This breakdown is not a minor development. That lower trendline actually runs all the way back to late 2013. We've only broken it once before in early October 2014. And it took considerable Fed intervention to create a bounce at that time.

Unfortunately for stocks, this time around the Fed isn't engaging in QE anymore... so that market prop won't be in place.

If stocks don't hold at 2,050 then the ultimate downside target established by the series of lower lows in 2014 is a very REAL possibility.

If you've yet to take action to prepare for this, we offer a FREE investment report called the Financial Crisis &q ...

Money Flows Out of 401(k)s as Boomers Age

Withdrawals from 401(k) retirement plans are exceeding new contributions as baby boomers age, a shift that could shake up the U.S. retirement industry.

Regulators Try To Clamp Down On Soaring China Margin Loans "Without Triggering Panic"

As Chinese stock market capitalization topped $10 trillion for the first time in history, so the spectre of total and utter speculative mania looms as the balance of margin loans tops $2.2 trillion and remains among the most obvious early warning systems for an increasingly fragile government-sponsored equity bubble. The problem, as Bloomberg reports, is that any pullback by margin traders would undercut one of the biggest drivers of the rally leaving the "regulator trying to slow down the growth without triggering panic," as Bocom's chief China strategist explains.

As Bocom's Hao makes clear in the following chart...

"If margin loan growth starts to decelerate notably, the market will slow down. If non-compliant margin lending accounts must be closed, the market will crash."

The China Securities Regulatory Commission is planning to curb the amount of margin finance and short selling to no more than four times a brokerage's net capital, according to draft rules posted on its website June 12. There is currently no ceiling. The CSRC is also considering allowing brokerages to roll over margin trading and short-selling contracts, instead of closing them out after six months, which may quell volatility if the rally falters.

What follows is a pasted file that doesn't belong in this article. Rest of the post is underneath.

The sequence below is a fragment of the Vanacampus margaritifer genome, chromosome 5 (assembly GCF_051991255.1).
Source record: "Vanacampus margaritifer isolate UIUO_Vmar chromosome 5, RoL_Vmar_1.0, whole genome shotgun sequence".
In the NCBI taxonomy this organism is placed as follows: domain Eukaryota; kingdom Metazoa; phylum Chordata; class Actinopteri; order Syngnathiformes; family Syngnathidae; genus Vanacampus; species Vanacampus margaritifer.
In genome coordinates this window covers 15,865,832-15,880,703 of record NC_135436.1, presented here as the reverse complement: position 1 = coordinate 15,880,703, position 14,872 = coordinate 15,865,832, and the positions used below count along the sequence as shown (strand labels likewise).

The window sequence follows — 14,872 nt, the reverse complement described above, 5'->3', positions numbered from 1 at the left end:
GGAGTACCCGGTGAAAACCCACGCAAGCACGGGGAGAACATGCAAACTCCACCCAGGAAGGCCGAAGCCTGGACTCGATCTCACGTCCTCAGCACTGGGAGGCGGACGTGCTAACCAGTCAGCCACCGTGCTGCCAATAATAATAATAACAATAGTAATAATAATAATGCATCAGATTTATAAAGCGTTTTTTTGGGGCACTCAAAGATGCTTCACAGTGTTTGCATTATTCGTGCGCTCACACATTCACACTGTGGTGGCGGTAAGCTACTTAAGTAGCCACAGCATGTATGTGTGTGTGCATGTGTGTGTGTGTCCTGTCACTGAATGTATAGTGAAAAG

China's Firms Put Cash to Work---in Stocks

Chinese companies are putting their money into the stock marketâ€"as the wider economy struggles with tepid demand, excess industrial capacity, persistently high borrowing costs and other troubles.

"Eurozone Breakup" Fears Soar As Fund Managers Now Think Probability Of Greek Deal Same As Default

There were two notable developments in the latest BofA European fund managers survey. The first is that unlike recent months when everyone was convinced the latest Greek episode would have a quick and simple happy ending, now there is an identical split when it comes to expectations of what the fate of Greece will be with the same number of respondents (43%) saying a last minute Greek deal will be cobbled together to kick the can once again, as the managers who think Greece defaults (first to the IMF then to everyone else) but is not kicked out of the Eurozone. Only 15% still believe a full-blown Grexit is in the cards. BofA's comment appears superfluous: "We believe a peaceful Greek outcome is a necessary condition for a rally."

But while the optimistic bias is shifting, if slowly, one place where the "fund managers" are at least admitting that things are changing for the worse in Europe is their latest, June, estimation of the biggest tail risks. Here, while "geopolitical crisis" and a behind-the-curve Fed still remain in the top two "tail risks", at 21% and 20% respectively, just as they were last month, what is concerning is the third most prevalent fear which, at 18%, is a Eurozone breakup.

It is notable that one month ago this fear did not even register, suggesting just how fragile the Eurozone was and still re ...